The office was packed with shelves lined with handcrafted shoes of Filipino make and material. Displayed at the back of the office was a carved tarsier hugging one of the high heels. Tucked away at the side was a pair of flats hand-painted with baybayin I couldn’t understand.
“The walis tingting is a symbol of solidarity. One stick is useless, but together, it has more function,” Risqué Designs’ Tal de Guzman recalls the story of how she designed a pair of high heels with a walis tingting carving. Everyday objects have value, she says. Every object has a story.
She was talking about her design process. At that moment, while her unique designs, her easy-going employees, her workshop painted with motivational advice, and her cared-for shoemakers were all around me, I understood how the power of stories inspired her whole outlook on life, outside of Risqué Designs and her design process.
A story of creation
Even before graduating, Tal de Guzman knew that she wanted to start a business centered on local materials and artisans. After finishing her degree in Art Management from Ateneo, she pursued further studies in the School of Fashion and Arts to find that one inspiration which would spark her business. She also went to The One School for a degree in Entrepreneurship. For a time, she focused on locally made bags, but soon scrapped the idea when she saw how saturated the market already is.
It was only upon visiting Paete, Laguna, that Tal stumbled upon the idea to focus on shoes. This little town’s streets were lined with workshops carving out santos, handmade furnitures, and the bakya. She wondered, “Why hasn’t anyone modernized the bakya yet?” And thus, Risqué Designs was born.
Risqué Designs makes custom shoes by hand using local materials sourced from all around the country and brought together by professional artisans. Flats, high heels, and hand-painted shoes are available. Tal and her team of collaborating artists customize the shoes in three ways: the fit, the design, and the material. Customers come in and present their preferences which Tal then interprets into the design of the shoe.
Part-time to full-time
The business’ story wasn’t fun and games at all. Risqué Designs’ sole responsibility rested on her. Tal had to do all the designs, develop the sales and marketing, talk to suppliers, and go to events. In one minute, she was fitting a client’s feet at a coffee shop. In the next, she was driving to Laguna to meet with suppliers and artisans. This happened every day, every week. Needless to say, it was taxing physically, emotionally, and financially.
Eventually, Tal had to pause her studies at SoFA and The One School. “When you have your own business, it could mean that you have your own time, but it could also mean that all your time is taken by your business.” She had become a full-time entrepreneur. She is still looking to finish her degrees, but most of her time has been given to Risqué Designs.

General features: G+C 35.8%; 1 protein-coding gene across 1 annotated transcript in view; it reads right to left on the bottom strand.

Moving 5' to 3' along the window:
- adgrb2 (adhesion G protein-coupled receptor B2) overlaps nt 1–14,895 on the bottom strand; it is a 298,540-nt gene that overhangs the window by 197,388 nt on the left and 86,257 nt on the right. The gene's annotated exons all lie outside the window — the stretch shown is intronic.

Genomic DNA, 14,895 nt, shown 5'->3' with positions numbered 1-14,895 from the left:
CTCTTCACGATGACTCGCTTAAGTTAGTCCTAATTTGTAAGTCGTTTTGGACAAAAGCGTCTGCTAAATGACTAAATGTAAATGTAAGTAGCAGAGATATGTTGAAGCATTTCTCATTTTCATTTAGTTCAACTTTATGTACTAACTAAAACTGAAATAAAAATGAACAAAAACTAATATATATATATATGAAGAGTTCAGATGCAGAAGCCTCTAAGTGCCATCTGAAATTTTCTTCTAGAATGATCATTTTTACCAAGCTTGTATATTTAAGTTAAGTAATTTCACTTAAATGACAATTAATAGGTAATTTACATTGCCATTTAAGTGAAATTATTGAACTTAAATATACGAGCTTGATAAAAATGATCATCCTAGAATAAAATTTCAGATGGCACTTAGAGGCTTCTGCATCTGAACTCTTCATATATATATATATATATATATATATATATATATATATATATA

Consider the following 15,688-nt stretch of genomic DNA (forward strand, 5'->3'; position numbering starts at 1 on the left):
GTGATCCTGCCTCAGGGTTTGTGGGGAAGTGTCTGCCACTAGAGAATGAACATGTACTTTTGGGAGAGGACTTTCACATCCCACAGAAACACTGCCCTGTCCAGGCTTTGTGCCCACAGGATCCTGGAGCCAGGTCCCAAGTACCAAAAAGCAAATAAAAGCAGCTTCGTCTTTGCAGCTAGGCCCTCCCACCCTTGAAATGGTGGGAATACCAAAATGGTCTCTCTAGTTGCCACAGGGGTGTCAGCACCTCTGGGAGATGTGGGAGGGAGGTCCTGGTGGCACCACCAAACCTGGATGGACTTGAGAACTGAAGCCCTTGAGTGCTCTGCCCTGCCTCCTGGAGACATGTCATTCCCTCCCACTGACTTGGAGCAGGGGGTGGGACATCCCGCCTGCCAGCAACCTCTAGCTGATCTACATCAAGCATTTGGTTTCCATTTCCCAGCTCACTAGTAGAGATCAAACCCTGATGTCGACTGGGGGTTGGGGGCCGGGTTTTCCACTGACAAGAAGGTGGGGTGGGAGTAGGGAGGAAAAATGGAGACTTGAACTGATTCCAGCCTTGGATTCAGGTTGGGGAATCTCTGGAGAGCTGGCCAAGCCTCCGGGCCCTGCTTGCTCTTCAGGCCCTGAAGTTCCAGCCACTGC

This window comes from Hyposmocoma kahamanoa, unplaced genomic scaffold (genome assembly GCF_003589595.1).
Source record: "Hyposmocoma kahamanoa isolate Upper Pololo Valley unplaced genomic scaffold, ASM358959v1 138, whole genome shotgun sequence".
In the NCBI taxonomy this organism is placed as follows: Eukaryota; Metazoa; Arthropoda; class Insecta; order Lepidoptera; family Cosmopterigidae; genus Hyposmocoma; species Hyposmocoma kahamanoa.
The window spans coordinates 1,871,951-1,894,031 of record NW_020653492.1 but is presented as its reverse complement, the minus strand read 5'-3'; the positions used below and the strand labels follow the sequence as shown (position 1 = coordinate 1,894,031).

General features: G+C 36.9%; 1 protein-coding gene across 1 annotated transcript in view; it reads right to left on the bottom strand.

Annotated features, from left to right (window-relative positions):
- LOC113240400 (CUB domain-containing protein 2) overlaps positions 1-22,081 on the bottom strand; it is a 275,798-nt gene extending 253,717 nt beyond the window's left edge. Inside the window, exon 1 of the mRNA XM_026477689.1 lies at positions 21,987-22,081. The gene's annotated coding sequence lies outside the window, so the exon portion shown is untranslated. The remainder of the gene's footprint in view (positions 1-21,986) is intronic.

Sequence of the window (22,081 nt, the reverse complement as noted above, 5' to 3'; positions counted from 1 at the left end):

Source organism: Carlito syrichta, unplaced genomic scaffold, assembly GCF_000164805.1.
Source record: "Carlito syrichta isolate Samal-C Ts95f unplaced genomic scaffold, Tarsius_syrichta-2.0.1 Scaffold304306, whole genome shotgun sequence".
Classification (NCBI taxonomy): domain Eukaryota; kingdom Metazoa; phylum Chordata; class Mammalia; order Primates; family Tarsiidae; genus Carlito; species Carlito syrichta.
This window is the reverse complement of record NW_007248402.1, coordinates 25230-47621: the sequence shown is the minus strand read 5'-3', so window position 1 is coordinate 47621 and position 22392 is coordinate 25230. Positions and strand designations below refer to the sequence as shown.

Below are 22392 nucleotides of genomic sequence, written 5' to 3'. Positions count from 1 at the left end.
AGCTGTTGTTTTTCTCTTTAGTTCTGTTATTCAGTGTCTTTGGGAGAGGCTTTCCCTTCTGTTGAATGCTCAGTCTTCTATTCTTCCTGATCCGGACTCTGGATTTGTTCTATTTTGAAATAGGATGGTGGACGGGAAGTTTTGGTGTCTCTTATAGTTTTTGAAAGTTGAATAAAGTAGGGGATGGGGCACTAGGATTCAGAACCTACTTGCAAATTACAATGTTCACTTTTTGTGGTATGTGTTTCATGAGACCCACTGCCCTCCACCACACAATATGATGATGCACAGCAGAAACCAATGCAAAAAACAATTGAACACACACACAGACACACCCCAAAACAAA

Her dedication has expanded Risqué Designs into a much bigger enterprise. Currently, she employs five shoemakers, two full-time employees, and several part-timers and interns. Last year, she acquired a showroom in Katipunan. A year later, an investor took interest in Risqué Designs. She moved her operations to a much bigger workshop in Marikina.
Taxing as it was in all aspects, Tal’s biggest challenge didn’t come from all the things being an entrepreneur sucked out from her. It came from the pressure she put herself through. As a solo entrepreneur, no one else was there to push her to action. It was all her. Now, there’s more at stake. “Before, it was just myself. I give salaries now. I hire people with their own families to feed.”
The materials come from all around the Philippines. Just a few of these regions are Cebu, Abra, Baguio, and Negros. “If I’m decided on a certain material or a community, I spend time with the weavers. I recently gave the community in Negros new looms. I’m focused on increasing the usage of these materials.”
“The biggest problem I want to solve is increasing the demand for local textiles. Before, no one liked local products because they were too traditional. We’re lucky to be in a generation now who are driving to support local industry. We’re excited to see local products.”
Every pair of shoes is the product of a lot of hands. Tal wants to increase demand for these products because it will mean more recognition and salaries for them. “They usually don’t get a daily rate, unlike here. We help them with finances and how to systematize their products.”
Vision for the country
Tal hopes to see Risqué Designs in fashion districts all around the world, such as Paris and Berlin. She hopes to explore other accessories like bags. “We don’t have a shoe brand that really carries the culture of the Philippines. I have designs that tell legends and show endemic animals. Being seen internationally will give these artisans and the country dignity.”
She hopes to spark creativity in other entrepreneurs. In five years, she hopes locally made products would be a normal display in malls. She hopes to reduce importing products from other countries.
“Importing is okay. Globalization means that we can access everyone. But at the same time, it means that everyone in the world can also access us. We’re only finding out now what it means to be a Filipino. If there’s nothing they can source from us, how can they know us? Sometimes it’s sad to think that people from outside the country appreciate our products more than we do here. That’s changing now and we have local innovations to thank for that.”
Risqué Designs by Tal de Guzman is available online through http://www.risquedesignsph.com. Their flats start at P550. Their heels start at P2500. Their men’s collection starts at P2950. Customizations are available through an online or personal consultation.
This article first appeared in the July 2015 issue of 2nd Opinion.